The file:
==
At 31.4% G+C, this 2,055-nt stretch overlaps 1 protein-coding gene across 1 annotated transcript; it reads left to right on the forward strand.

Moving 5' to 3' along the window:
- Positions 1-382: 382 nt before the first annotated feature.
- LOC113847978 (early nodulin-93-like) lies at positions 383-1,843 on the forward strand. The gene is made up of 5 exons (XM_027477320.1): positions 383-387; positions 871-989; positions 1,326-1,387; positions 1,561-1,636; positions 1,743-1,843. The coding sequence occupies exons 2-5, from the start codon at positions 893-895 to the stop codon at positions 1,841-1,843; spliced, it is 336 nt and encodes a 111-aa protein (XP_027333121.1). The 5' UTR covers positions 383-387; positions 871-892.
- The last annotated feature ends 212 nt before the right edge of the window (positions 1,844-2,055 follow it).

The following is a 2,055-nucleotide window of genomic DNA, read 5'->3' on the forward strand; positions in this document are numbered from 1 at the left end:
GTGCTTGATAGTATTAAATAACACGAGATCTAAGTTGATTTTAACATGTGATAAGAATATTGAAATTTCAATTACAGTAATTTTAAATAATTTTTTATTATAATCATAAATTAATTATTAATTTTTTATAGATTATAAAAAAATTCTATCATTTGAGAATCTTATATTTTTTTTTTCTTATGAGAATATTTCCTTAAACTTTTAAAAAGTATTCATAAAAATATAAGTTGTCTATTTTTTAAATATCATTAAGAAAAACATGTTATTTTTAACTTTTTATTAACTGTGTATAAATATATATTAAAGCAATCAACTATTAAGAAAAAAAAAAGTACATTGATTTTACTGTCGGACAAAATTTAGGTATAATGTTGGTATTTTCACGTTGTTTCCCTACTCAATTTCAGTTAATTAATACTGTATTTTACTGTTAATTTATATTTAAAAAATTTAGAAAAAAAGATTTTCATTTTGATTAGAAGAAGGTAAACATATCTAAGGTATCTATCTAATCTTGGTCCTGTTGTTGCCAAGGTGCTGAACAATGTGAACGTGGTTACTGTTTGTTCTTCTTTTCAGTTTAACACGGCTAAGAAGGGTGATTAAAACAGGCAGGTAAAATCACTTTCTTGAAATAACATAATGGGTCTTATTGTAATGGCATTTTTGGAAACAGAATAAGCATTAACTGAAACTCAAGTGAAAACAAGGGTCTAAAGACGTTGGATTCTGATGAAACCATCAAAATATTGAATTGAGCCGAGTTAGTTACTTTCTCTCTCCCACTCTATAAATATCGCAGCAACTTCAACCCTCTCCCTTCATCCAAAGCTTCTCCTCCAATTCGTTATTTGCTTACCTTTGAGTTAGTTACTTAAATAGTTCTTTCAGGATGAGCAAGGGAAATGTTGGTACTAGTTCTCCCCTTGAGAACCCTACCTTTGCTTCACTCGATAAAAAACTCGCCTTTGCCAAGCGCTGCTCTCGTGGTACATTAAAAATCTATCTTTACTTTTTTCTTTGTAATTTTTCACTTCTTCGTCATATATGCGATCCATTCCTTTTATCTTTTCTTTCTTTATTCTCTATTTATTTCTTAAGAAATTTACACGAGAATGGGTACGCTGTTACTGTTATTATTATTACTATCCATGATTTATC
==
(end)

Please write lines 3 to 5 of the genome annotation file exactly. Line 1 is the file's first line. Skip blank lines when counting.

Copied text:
- Positions 1-382: 382 nt before the first annotated feature.
- LOC113847978 (early nodulin-93-like) lies at positions 383-1,843 on the forward strand. The gene is made up of 5 exons (XM_027477320.1): positions 383-387; positions 871-989; positions 1,326-1,387; positions 1,561-1,636; positions 1,743-1,843. The coding sequence occupies exons 2-5, from the start codon at positions 893-895 to the stop codon at positions 1,841-1,843; spliced, it is 336 nt and encodes a 111-aa protein (XP_027333121.1). The 5' UTR covers positions 383-387; positions 871-892.
- The last annotated feature ends 212 nt before the right edge of the window (positions 1,844-2,055 follow it).